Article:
31. The method of claim 29, wherein the step of folding the first lens element comprises folding the first lens element such that outer portions of the first lens element are displaced away from the second lens element.
32. The method of claim 28, wherein the first lens element is an anterior lens element and the second lens element is a posterior lens element.
33. The method of claim 28, wherein the first lens element is a posterior lens element and the second lens element is an anterior lens element.
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PCT/US2007/081747 WO2008051786A2 (en) 2006-10-20 2007-10-18 Method of preparing a multielement intraocular lens for insertion
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EP2688515A4 (en) 2011-03-24 2015-04-15 Powervision Inc Intraocular lens loading systems and methods of use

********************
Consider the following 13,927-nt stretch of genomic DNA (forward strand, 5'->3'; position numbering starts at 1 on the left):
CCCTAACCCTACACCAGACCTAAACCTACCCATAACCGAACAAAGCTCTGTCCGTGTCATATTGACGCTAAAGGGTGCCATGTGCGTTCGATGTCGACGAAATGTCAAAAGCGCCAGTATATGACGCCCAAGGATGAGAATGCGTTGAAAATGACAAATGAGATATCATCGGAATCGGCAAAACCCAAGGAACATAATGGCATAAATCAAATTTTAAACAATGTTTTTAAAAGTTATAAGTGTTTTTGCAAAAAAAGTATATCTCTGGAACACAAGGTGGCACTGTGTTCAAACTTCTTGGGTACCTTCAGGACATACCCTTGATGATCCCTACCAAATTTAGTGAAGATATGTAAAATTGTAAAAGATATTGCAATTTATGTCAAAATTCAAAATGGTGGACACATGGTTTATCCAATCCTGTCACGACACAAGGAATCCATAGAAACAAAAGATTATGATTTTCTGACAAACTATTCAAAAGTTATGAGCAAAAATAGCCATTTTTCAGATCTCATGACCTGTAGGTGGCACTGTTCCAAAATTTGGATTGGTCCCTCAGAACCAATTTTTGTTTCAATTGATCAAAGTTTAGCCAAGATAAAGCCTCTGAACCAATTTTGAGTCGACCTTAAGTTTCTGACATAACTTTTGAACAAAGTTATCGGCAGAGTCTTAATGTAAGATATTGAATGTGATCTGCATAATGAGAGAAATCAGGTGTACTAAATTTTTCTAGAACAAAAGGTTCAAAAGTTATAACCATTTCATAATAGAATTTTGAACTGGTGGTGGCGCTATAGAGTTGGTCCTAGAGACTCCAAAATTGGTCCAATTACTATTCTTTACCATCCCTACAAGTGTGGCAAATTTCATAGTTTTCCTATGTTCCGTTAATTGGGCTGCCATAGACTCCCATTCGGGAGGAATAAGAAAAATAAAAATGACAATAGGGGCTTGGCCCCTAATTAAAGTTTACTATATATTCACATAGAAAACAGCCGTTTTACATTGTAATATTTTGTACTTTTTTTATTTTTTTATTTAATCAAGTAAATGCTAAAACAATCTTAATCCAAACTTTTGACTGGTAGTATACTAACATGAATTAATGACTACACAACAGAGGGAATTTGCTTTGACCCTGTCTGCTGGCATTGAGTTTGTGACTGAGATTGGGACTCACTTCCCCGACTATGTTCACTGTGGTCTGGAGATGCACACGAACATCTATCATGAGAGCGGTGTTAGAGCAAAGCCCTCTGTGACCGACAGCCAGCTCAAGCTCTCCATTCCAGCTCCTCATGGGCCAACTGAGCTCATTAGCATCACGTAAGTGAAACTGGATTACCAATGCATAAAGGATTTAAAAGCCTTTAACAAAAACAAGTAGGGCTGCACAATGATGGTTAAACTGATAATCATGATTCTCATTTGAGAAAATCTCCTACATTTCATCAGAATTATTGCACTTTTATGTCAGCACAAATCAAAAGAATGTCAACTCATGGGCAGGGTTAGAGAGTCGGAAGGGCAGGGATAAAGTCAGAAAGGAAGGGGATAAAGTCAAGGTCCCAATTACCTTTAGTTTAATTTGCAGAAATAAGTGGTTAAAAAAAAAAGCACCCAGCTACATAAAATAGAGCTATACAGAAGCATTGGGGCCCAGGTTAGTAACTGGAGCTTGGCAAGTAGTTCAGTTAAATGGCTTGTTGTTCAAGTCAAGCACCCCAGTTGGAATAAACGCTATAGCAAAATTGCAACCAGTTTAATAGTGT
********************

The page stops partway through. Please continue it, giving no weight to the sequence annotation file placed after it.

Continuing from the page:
JP2016513573A (en) 2013-03-15 2016-05-16 パワーヴィジョン・インコーポレーテッド Housing and mounting apparatus and methods of use thereof of the intraocular lens
RU2559733C1 (en) * 2014-04-17 2015-08-10 федеральное государственное бюджетное учреждение "Межотраслевой научно-технический комплекс "Микрохирургия глаза" имени академика С.Н. Федорова" Министерства здравоохранения Российской Федерации Method for intraocular lens implantation with use of monarch injector system

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US8888845B2 (en) 2014-11-18
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US20080097598A1 (en) 2008-04-24